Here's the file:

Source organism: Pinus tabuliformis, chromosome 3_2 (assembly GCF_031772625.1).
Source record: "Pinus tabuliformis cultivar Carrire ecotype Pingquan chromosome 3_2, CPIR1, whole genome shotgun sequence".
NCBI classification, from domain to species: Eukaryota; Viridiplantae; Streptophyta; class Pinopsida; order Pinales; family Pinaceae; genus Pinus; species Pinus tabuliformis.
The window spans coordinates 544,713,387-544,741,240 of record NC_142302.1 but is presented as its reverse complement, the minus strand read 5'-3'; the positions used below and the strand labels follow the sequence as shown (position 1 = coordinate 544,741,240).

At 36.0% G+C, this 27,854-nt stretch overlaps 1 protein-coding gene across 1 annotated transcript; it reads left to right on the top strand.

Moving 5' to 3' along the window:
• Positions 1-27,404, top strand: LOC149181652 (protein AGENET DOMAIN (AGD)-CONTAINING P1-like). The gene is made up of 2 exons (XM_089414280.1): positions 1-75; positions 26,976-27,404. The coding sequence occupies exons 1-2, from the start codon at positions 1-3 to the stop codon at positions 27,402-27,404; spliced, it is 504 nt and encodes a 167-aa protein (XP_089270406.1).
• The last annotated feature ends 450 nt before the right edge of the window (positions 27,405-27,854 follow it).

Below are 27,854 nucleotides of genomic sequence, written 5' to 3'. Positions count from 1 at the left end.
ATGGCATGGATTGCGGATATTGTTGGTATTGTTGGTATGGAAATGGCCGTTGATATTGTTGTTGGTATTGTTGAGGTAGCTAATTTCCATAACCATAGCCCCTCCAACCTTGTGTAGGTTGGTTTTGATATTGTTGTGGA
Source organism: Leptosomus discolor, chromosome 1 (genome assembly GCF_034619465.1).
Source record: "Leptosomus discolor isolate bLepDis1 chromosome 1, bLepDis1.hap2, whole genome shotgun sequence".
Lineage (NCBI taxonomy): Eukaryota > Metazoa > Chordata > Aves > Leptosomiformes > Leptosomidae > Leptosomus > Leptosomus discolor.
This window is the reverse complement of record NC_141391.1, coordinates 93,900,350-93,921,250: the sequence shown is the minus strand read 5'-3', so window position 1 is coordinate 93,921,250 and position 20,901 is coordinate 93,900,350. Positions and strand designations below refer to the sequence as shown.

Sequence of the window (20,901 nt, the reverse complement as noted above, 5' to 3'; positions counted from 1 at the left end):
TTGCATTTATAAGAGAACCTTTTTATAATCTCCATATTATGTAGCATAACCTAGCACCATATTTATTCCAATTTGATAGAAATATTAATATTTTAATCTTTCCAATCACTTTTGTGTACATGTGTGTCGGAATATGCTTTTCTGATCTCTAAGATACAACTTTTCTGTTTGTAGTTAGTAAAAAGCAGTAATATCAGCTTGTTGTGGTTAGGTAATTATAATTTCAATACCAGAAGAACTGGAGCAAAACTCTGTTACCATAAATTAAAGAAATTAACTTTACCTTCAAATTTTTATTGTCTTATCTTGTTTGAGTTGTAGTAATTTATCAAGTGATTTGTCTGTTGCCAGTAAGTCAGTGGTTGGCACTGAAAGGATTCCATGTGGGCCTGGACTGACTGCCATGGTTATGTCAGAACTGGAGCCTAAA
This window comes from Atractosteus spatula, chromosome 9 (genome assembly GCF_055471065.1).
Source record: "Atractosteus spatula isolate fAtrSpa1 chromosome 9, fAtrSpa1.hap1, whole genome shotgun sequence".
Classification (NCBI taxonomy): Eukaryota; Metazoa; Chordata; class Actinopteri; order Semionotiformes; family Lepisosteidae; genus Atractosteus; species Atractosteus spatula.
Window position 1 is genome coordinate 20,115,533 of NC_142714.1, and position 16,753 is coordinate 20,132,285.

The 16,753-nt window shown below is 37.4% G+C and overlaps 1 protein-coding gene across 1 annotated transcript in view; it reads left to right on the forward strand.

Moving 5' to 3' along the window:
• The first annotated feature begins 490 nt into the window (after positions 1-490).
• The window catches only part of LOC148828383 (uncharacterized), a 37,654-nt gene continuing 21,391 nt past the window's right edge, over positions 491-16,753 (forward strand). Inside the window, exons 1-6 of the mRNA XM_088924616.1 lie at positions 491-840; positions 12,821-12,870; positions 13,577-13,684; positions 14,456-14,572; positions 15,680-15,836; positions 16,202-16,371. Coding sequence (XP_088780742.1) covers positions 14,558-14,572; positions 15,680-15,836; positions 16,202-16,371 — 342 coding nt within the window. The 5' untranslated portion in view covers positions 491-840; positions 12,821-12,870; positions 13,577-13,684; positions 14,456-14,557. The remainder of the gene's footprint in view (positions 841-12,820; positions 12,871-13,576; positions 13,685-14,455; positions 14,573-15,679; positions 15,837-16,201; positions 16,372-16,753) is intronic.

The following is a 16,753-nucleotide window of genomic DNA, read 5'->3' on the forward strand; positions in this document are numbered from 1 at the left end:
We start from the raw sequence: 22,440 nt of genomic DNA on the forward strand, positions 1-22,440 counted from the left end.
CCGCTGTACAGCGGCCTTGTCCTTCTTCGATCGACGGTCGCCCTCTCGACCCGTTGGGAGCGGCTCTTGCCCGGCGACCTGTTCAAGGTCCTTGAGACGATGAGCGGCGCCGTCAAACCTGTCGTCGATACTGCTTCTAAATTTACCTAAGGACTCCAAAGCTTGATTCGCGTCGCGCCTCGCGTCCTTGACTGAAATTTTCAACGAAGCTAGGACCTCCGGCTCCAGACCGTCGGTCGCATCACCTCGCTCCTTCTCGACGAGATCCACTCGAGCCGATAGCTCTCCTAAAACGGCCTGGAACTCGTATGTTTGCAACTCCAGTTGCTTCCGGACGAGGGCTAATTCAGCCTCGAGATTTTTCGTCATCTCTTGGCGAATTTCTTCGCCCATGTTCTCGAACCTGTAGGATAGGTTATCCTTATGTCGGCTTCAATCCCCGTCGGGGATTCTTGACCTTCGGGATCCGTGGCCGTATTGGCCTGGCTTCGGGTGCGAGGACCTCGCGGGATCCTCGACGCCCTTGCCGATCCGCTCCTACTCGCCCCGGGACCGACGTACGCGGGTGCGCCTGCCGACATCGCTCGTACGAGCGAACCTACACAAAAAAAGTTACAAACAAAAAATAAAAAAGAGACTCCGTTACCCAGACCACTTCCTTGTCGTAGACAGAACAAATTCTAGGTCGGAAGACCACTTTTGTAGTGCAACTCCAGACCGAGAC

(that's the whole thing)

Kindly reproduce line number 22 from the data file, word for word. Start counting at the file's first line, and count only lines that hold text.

Moving 5' to 3' along the window: